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He had also to oppose superiors, whose influence is peculiarly corrupting. He lived under the reign of the worst of all the bad kings of Israel. "For Ahab, the son of Omri, did evjl in the sight of the Lord, above all that were before him. And Ahab made a grove. And Ahab did more to provoke the Lord God of Israel to anger, than all the kings of Israel that were before him."
He had also to oppose the established ministers of religion. Behold him encountering the whole priesthood of Baal. Behold him challenging to a public trial four hundred and fifty of his sycophant prophets—and with unparalleled firmness, ordering them all to be put to death—though he knew the altar was defended by the throne. "Elijah said unto them. Take the prophets of Baal: let not one of them escape. And they took them. And Elijah brought them down to the brook Kishon, and slew them there."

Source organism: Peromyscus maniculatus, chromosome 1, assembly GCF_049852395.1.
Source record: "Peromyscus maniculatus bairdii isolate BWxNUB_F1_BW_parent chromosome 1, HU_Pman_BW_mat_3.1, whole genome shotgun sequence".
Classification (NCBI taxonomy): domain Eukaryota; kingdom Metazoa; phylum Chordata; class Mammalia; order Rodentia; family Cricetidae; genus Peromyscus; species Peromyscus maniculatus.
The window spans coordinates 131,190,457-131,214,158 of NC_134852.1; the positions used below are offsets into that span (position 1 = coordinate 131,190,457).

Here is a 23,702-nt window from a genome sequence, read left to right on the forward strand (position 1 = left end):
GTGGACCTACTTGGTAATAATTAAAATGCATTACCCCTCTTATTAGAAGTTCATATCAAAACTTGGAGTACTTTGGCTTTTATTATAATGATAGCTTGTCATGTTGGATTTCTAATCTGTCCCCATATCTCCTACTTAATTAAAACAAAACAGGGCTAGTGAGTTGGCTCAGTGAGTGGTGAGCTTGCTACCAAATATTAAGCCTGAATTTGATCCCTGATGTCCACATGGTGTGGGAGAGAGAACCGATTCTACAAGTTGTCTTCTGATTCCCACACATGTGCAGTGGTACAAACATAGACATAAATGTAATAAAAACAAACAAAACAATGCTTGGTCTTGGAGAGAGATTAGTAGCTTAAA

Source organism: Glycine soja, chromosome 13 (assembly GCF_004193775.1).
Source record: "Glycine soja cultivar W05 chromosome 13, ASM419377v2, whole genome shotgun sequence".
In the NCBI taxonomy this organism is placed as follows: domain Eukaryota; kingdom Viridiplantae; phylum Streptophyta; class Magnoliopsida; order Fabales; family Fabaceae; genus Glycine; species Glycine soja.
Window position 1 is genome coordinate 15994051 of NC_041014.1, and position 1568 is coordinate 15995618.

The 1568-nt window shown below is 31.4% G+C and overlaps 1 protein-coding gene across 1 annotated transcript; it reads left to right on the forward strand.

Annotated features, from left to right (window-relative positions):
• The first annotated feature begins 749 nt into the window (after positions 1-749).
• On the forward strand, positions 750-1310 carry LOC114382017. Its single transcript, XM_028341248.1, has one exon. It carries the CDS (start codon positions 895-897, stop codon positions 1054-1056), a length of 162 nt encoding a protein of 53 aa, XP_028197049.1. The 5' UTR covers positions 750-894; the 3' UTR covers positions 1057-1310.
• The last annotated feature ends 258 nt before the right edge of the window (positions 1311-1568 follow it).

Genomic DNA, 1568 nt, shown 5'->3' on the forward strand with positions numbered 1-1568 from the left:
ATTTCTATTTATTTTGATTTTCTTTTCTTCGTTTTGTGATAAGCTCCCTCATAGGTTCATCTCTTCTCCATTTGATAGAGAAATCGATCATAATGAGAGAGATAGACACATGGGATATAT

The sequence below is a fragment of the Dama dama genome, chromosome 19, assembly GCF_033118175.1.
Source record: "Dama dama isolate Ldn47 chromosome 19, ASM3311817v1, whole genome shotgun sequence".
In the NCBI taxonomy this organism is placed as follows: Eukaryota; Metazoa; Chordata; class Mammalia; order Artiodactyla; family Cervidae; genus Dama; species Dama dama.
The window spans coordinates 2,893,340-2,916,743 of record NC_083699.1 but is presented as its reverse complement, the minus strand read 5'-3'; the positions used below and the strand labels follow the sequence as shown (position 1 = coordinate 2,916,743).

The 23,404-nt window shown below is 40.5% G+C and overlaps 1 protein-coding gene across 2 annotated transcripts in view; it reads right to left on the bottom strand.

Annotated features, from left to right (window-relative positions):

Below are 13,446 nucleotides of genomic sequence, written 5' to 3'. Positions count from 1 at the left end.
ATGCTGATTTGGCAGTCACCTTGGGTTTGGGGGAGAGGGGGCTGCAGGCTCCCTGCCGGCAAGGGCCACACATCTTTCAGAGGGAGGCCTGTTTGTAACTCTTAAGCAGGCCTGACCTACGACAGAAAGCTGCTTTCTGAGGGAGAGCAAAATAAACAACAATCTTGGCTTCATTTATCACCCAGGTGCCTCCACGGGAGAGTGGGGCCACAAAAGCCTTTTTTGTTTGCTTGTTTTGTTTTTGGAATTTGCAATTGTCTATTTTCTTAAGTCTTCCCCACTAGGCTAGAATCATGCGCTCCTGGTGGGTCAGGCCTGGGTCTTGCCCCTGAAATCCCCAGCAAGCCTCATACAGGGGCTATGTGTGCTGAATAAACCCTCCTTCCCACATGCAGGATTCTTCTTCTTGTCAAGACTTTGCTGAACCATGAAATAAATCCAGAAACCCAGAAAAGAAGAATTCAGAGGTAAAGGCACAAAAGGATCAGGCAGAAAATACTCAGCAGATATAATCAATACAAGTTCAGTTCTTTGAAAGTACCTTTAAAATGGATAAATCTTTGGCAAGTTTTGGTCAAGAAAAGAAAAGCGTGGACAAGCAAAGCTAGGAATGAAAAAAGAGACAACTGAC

All this naturally drew upon him reproach. Ahab called him "the troubler of Israel." Jezebel abhorred him, and bound herself in an oath to slay him. But God often appeared for him: he gave him the keys of the clouds; he fed him with ravens; he commanded strangers and foreigners to entertain him; he destroyed captains and their men for his sake—and at last he made an exception in his favour, and took him to heaven without dying; carrying him more than a conqueror in a chariot of triumph through the air. And thereby said to a careless and depraved age, and to us also—upon whom the ends of the world are come—" Them that honour me I will honour, but they that despise me, shall be lightly esteemed. Have no fellowship with the unfruitful works of darkness, but rather reprove them. Bear your faithful testimony to my cause by your words and actions. Contend earnestly for the faith once delivered to the saints. Dare to be singular. Come out from among them, and be ye separate, and touch not the unclean thing; and I will receive you, and will be a Father unto you; and ye shall bo my sons and daughters, saith the Lord Almighty. If you are losers in my service, you shall not be losers by it. Verily I say unto you, there is no man that hath left house, or parents, or brethren, or wife, or children, for the kingdom of God's sake, who shall not receive manifold more in this present time, and in the world to come life everlasting. Verily, there is a reward for the righteous; verily, he is a God that judgeth in the earth."